PAULA CREAMER:  Oh, goodness, definitely if Inbee wins this week it could be the greatest thing‑‑ gosh, I'll have to get back to you.  Honestly I really have to give it some thought.

Q.  In fairness, that was a hard question, but I just wanted to wake you up for the week.
PAULA CREAMER:  Thank you.

Q.  And secondly, there's kind of some singular focus about one player this week, and rightly so; does that carry over to the players?  I know you guys are all worried about your own games and care about your own results, but is there any talk amongst you?
PAULA CREAMER:  About Inbee?  Oh, for sure.  Without a doubt.  Like I said, it's kind of nice, everybody does talk about it, you can go about your business.  You see someone's name on the board, everyone is kind of watching what Inbee is doing in a sense.
But you still have to worry about your own game, like what you said.  But just playing junior golf with her and kind of really just growing up with her, it is exciting to see.  Do I want to be that person to hopefully stop her?  For sure.
At the same time, if she does win, that's amazing; and to be a part of that and to actually know her and play at the same time, that would be incredible, too.

Q.  With what she's got going right now, and you came aboard when Annika was just starting to wind down and the heart of Lorena; how does she stack up perception‑wise or feeling‑wise as a dominant player with those two‑‑ and you can even throw Yani in if you want.
PAULA CREAMER:  To me she's just very different than Annika, Lorena, Yani.  Sometimes you want to know what she's feeling; what is going through her head.  With Annika, with Lorena, with Yani, you knew what was going on.  We have so much respect for players that dominate the game and raise the bar and change what we're doing.
With Inbee, it's much harder to see.  Obviously she's one of the greatest putters.  She has so much confidence in it, and the way she plays the game, it's so steady.  She never makes mistakes and if she does, she somehow manages to walk away with a par.
And you know, when you watch‑‑ I played with Annika a lot in '05, and she was just constantly a fiery player.  Same with Lorena.  You see they are not going to let it down, and watching Inbee, playing with Inbee, is very different to that.

Q.  A lot of players have mentioned how inscrutable Inbee is, and you mentioned also that you grew up playing junior golf with her; have you ever seen a more human side even away from the course‑‑ would you describe her personality?  What have you seen that the public doesn't see on the course?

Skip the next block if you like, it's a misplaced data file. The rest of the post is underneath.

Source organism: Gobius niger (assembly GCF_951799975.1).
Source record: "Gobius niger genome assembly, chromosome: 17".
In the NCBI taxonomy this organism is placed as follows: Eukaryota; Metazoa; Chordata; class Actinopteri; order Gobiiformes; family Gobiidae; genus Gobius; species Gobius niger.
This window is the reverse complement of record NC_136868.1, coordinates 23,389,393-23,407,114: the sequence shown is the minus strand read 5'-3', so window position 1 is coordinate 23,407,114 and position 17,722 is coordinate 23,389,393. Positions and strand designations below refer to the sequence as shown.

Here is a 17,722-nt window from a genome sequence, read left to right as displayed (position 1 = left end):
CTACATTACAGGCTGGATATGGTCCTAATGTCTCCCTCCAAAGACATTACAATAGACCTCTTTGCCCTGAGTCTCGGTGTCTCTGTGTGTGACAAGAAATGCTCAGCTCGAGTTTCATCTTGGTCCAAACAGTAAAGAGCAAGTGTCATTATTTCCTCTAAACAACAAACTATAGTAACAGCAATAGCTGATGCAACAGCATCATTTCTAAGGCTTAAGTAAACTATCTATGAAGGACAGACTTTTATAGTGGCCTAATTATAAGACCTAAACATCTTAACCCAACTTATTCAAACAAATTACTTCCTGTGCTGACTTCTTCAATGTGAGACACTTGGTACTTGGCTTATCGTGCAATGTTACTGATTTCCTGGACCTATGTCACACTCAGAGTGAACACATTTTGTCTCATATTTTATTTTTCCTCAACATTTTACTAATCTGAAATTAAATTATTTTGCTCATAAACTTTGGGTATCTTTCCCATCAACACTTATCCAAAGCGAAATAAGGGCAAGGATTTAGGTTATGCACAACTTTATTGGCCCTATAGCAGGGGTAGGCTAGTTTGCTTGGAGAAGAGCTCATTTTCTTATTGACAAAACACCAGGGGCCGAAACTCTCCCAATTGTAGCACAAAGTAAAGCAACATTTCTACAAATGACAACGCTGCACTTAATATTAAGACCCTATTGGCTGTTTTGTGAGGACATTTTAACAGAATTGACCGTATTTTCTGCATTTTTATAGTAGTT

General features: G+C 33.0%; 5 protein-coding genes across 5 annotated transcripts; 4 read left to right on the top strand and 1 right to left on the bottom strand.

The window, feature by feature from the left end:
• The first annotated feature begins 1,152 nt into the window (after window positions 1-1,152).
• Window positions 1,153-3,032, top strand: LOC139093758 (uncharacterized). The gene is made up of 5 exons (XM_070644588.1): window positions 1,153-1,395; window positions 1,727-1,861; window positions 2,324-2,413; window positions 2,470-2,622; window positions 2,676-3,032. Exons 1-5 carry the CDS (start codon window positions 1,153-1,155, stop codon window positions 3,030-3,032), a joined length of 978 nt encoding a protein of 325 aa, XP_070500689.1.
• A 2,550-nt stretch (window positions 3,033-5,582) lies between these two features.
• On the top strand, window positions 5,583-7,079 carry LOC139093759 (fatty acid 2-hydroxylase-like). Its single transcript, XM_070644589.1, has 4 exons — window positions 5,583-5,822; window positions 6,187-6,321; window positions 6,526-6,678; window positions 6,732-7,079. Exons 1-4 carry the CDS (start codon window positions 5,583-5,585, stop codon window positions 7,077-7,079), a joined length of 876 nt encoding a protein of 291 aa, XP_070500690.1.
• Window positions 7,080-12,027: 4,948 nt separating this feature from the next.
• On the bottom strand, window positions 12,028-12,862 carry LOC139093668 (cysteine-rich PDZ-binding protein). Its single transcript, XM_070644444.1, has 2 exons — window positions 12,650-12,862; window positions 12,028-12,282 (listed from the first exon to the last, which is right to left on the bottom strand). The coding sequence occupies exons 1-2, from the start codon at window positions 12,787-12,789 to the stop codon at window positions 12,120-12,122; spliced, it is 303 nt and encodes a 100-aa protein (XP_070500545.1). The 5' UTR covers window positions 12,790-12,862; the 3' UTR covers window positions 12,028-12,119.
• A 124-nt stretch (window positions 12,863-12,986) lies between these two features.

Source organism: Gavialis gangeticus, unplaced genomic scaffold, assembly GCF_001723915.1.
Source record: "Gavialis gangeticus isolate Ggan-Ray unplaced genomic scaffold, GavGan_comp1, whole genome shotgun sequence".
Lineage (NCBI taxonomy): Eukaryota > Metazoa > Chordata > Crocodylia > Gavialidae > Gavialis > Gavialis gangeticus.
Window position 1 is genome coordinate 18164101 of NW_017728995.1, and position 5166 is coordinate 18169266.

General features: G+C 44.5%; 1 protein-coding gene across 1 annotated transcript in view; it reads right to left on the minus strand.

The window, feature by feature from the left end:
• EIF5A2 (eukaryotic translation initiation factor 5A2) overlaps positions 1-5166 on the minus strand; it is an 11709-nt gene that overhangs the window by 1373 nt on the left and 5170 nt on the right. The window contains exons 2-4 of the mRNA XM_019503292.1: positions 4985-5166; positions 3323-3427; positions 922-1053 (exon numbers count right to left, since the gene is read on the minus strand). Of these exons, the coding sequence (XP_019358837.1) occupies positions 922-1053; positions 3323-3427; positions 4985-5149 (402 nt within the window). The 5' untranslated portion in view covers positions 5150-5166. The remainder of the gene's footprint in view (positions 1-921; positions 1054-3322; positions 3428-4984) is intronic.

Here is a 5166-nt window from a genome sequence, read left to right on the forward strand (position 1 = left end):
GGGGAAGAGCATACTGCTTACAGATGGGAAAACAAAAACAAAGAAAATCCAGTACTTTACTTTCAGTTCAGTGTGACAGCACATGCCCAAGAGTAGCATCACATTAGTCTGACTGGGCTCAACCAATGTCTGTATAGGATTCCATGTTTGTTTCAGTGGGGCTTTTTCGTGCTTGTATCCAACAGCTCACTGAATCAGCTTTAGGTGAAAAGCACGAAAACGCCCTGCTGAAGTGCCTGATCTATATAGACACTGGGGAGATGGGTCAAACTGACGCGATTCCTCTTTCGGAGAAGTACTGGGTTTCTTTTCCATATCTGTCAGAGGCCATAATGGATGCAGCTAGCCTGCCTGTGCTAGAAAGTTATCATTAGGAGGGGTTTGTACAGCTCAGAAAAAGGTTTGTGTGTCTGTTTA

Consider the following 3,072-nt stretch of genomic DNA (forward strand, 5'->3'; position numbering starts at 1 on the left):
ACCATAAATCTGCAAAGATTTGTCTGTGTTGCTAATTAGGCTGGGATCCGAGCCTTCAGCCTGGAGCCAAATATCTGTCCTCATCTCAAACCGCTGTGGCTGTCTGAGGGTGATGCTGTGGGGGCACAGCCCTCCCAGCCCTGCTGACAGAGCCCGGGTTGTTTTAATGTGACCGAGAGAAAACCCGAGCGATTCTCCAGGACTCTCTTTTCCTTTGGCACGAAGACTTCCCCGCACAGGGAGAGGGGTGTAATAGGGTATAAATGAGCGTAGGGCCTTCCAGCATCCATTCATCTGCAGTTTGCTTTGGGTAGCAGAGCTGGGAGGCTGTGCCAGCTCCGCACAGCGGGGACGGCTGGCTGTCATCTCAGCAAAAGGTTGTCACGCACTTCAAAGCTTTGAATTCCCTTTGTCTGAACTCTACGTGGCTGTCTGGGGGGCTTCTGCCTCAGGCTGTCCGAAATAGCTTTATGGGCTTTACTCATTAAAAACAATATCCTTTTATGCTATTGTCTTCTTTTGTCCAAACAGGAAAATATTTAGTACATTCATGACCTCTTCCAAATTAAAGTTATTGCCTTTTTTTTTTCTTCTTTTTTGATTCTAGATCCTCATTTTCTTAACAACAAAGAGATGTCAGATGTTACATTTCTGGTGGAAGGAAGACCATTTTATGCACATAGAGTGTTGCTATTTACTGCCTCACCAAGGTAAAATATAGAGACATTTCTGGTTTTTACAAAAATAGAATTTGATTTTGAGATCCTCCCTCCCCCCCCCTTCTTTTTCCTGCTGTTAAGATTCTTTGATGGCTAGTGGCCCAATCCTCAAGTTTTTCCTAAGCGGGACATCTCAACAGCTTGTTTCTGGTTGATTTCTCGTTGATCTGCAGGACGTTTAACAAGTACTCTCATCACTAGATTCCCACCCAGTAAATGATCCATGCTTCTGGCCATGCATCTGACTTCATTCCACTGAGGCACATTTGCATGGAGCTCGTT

PAULA CREAMER:  She is, she's a really nice girl.  She's definitely in her world when she's out on the golf course, as so she should be and so am I.  But she is, everybody's different when they are outside of their golf clothes and that kind of thing.
She's always been like this playing golf, always been very much to herself.  That's just her demeanor.  That's her personality.  She does act (inaudible) and thing like that and ask about how you're doing, and especially we have like a junior golf relationship going through here.  We've seen each other grow up, as well.
But Inbee is quiet, and there's nothing wrong with that.  That's just who she is.

Q.  I'm writing a story about Lorena winning here in 2007, and obviously she's not here to repeat her feat, but going back in 2007, coming here for the first time to the home of the golf, do you think it was meant to be for her?
PAULA CREAMER:  Well, obviously every top player wants to win and be on the big stages, and being the first time it was here, looking back on it and what Lorena has done for golf, yeah, definitely.  She played great that week.
I know I played with her in a couple British Opens before that, and she struggled.  She never liked playing in the wind over here.  She always has hit a high ball flight.  To kind of come and defeat all of that and win at St. Andrews, it's pretty remarkable.

Q.  Do you have a special memory, when she won here, something she said, something she did?
PAULA CREAMER:  I remember on Sunday, I was watching from my balcony, and it was pretty cool to see‑‑ you know, it was raining, and then all of a sudden, it just stopped.  It kind of really ‑‑ stuff like that, it's just meant to be and that's the way it goes.
I remember watching her walk over the bridge on 18 and thinking to myself‑‑ I played well that Sunday, but still, I was thinking, man, I wish I could be in her shoes right now and feel that feeling.  But when the rain stopped, just you knew it was meant to be.
COLIN CALLANDER:  Paula, thank you very much indeed.  Good luck this week.